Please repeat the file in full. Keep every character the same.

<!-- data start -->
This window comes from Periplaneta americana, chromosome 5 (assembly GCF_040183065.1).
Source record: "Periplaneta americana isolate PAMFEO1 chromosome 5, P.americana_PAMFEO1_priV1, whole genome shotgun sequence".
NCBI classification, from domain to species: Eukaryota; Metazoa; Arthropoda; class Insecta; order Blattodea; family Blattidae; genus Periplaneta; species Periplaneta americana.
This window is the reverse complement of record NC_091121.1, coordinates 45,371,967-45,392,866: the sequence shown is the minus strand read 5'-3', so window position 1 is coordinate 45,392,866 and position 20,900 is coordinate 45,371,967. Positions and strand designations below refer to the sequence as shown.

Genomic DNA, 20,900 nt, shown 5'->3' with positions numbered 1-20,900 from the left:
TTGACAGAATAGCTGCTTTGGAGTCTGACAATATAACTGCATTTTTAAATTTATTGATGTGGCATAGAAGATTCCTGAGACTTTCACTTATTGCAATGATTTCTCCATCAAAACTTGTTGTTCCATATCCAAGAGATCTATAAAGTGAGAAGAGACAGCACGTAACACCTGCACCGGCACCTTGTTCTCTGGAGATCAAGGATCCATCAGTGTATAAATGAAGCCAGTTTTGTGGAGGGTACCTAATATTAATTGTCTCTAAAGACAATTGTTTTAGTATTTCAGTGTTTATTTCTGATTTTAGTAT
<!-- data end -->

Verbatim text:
This window comes from Periplaneta americana, chromosome 5 (assembly GCF_040183065.1).
Source record: "Periplaneta americana isolate PAMFEO1 chromosome 5, P.americana_PAMFEO1_priV1, whole genome shotgun sequence".
NCBI classification, from domain to species: Eukaryota; Metazoa; Arthropoda; class Insecta; order Blattodea; family Blattidae; genus Periplaneta; species Periplaneta americana.
This window is the reverse complement of record NC_091121.1, coordinates 45,371,967-45,392,866: the sequence shown is the minus strand read 5'-3', so window position 1 is coordinate 45,392,866 and position 20,900 is coordinate 45,371,967. Positions and strand designations below refer to the sequence as shown.

Genomic DNA, 20,900 nt, shown 5'->3' with positions numbered 1-20,900 from the left:
TTGACAGAATAGCTGCTTTGGAGTCTGACAATATAACTGCATTTTTAAATTTATTGATGTGGCATAGAAGATTCCTGAGACTTTCACTTATTGCAATGATTTCTCCATCAAAACTTGTTGTTCCATATCCAAGAGATCTATAAAGTGAGAAGAGACAGCACGTAACACCTGCACCGGCACCTTGTTCTCTGGAGATCAAGGATCCATCAGTGTATAAATGAAGCCAGTTTTGTGGAGGGTACCTAATATTAATTGTCTCTAAAGACAATTGTTTTAGTATTTCAGTGTTTATTTCTGATTTTAGTAT